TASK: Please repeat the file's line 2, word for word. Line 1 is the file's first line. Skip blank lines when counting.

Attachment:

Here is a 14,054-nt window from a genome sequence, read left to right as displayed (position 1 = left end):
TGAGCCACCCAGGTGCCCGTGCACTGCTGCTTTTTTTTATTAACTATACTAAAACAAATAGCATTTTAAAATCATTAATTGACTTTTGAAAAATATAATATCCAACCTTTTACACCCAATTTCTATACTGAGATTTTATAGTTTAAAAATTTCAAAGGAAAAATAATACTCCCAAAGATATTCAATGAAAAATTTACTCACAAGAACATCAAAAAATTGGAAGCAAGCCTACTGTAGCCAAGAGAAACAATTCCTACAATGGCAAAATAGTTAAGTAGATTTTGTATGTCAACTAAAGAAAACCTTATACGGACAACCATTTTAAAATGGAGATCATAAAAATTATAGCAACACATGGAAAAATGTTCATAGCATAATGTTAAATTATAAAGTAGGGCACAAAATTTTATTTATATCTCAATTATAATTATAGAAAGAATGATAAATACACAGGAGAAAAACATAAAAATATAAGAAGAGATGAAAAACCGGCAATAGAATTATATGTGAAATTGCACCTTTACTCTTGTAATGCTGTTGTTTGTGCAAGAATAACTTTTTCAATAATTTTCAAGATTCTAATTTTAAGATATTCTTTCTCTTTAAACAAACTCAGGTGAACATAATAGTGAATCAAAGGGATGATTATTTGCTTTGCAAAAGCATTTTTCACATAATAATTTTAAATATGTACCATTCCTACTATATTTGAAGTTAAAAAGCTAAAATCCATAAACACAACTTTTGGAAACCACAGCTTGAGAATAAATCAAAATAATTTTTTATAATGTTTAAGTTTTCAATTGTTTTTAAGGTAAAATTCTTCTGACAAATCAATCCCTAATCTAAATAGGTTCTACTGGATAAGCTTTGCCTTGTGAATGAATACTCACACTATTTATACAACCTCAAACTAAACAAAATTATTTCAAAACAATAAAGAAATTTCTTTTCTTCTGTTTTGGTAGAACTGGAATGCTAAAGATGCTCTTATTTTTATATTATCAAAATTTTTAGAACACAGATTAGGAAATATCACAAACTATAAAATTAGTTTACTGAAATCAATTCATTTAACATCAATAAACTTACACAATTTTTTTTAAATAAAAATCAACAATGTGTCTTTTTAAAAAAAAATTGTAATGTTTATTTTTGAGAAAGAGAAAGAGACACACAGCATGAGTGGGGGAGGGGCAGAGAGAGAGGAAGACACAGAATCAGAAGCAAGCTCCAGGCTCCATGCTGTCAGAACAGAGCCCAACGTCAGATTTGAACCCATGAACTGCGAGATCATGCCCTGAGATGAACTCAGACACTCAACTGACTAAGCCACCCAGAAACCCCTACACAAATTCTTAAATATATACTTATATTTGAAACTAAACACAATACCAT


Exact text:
TGAGCCACCCAGGTGCCCGTGCACTGCTGCTTTTTTTTATTAACTATACTAAAACAAATAGCATTTTAAAATCATTAATTGACTTTTGAAAAATATAATATCCAACCTTTTACACCCAATTTCTATACTGAGATTTTATAGTTTAAAAATTTCAAAGGAAAAATAATACTCCCAAAGATATTCAATGAAAAATTTACTCACAAGAACATCAAAAAATTGGAAGCAAGCCTACTGTAGCCAAGAGAAACAATTCCTACAATGGCAAAATAGTTAAGTAGATTTTGTATGTCAACTAAAGAAAACCTTATACGGACAACCATTTTAAAATGGAGATCATAAAAATTATAGCAACACATGGAAAAATGTTCATAGCATAATGTTAAATTATAAAGTAGGGCACAAAATTTTATTTATATCTCAATTATAATTATAGAAAGAATGATAAATACACAGGAGAAAAACATAAAAATATAAGAAGAGATGAAAAACCGGCAATAGAATTATATGTGAAATTGCACCTTTACTCTTGTAATGCTGTTGTTTGTGCAAGAATAACTTTTTCAATAATTTTCAAGATTCTAATTTTAAGATATTCTTTCTCTTTAAACAAACTCAGGTGAACATAATAGTGAATCAAAGGGATGATTATTTGCTTTGCAAAAGCATTTTTCACATAATAATTTTAAATATGTACCATTCCTACTATATTTGAAGTTAAAAAGCTAAAATCCATAAACACAACTTTTGGAAACCACAGCTTGAGAATAAATCAAAATAATTTTTTATAATGTTTAAGTTTTCAATTGTTTTTAAGGTAAAATTCTTCTGACAAATCAATCCCTAATCTAAATAGGTTCTACTGGATAAGCTTTGCCTTGTGAATGAATACTCACACTATTTATACAACCTCAAACTAAACAAAATTATTTCAAAACAATAAAGAAATTTCTTTTCTTCTGTTTTGGTAGAACTGGAATGCTAAAGATGCTCTTATTTTTATATTATCAAAATTTTTAGAACACAGATTAGGAAATATCACAAACTATAAAATTAGTTTACTGAAATCAATTCATTTAACATCAATAAACTTACACAATTTTTTTTAAATAAAAATCAACAATGTGTCTTTTTAAAAAAAAATTGTAATGTTTATTTTTGAGAAAGAGAAAGAGACACACAGCATGAGTGGGGGAGGGGCAGAGAGAGAGGAAGACACAGAATCAGAAGCAAGCTCCAGGCTCCATGCTGTCAGAACAGAGCCCAACGTCAGATTTGAACCCATGAACTGCGAGATCATGCCCTGAGATGAACTCAGACACTCAACTGACTAAGCCACCCAGAAACCCCTACACAAATTCTTAAATATATACTTATATTTGAAACTAAACACAATACCAT